TravelGlorious Istanbul

Glorious Istanbul

Glorious Istanbul

ISTANBUL: The grandest of European cities that serves as the cultural and spiritual meeting point where Europe meets Asia. Separated in the middle by the Bosphorus Sea, which is the geographic border between Europe and Asia, Istanbul is a thriving, lively, vibrant and affluent port city that is a traveler’s dream.

Most Istanbulites commute from “Europe to Asia” on one of the dozen public ferries that continuously criss-cross the Bosphorus. The congestion fee, 20-minute ride is a great way to relax and get a sense of the daily routine of the locals. It also provides some of the best views of Istanbul’s historical monuments. One of my most wonderful memories of Istanbul was being on the upper deck of a public ferry early one evening enjoying a glass of hot Turkish tea.

There are three Bosporus bridges connecting various parts of Istanbul and it’s common to see dozens of men casting rods from up high. (The locals joke that these fishers are probably divorced and have nothing better to do!)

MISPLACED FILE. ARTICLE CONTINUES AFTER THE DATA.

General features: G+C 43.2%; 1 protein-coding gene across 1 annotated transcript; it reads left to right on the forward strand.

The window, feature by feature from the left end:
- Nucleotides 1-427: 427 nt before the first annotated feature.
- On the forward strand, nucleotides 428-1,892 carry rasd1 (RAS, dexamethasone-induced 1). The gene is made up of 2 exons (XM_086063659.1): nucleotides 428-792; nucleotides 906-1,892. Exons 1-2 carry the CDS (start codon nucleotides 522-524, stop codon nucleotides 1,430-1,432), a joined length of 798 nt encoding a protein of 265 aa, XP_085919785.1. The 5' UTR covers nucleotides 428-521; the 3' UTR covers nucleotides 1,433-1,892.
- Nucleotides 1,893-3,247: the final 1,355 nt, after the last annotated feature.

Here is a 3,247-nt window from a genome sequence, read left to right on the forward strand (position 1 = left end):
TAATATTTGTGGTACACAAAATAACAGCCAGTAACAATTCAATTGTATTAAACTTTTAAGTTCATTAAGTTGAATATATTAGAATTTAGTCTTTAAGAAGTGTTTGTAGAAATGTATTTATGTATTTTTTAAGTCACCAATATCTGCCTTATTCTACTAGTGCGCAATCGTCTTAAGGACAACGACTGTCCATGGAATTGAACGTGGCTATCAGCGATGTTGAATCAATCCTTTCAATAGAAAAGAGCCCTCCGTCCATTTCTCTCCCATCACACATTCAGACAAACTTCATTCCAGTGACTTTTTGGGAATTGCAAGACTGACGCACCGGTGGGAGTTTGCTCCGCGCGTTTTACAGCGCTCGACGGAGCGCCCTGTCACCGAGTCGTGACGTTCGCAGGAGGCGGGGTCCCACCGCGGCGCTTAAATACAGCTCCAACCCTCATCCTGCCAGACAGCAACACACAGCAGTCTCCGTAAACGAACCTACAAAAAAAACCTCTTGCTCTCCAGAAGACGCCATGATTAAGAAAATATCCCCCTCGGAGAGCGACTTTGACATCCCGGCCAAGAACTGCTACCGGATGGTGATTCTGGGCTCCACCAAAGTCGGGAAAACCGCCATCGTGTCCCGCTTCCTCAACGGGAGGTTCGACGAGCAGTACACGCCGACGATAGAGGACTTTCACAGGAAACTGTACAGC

Istanbul has dozens of different neighbourhoods. I spent one half of a day walking around an older part of Istanbul called Çukurcuma. It’s a small district in the Beyoglu area; famous for its antique shops and artifacts. I also toured through Pera, the cosmopolitan district with its shops, ancient bazaars, mosques, and cathedrals. Pera’s multicultural make-up features a convergence of beautiful neo-classical, neo-renaissance and first-republic buildings and is home to the Galata Mevlevihanesi (whirling dervishes) and the nine-story medieval stone Galata Tower that soars over the Istanbul skyline. Once called the Tower of Christ, it was the tallest building in Istanbul when it was built in 1348 and remains popular today.

You can walk through the neighbourhood that features the site of the famous Hippodrome, where chariot races and athletic events took during the Roman period. Begun in 203 AD, it was continually enlarged until it could seat 100,000. Today, only remnants remain but you get a strong sense of its historic importance by visiting.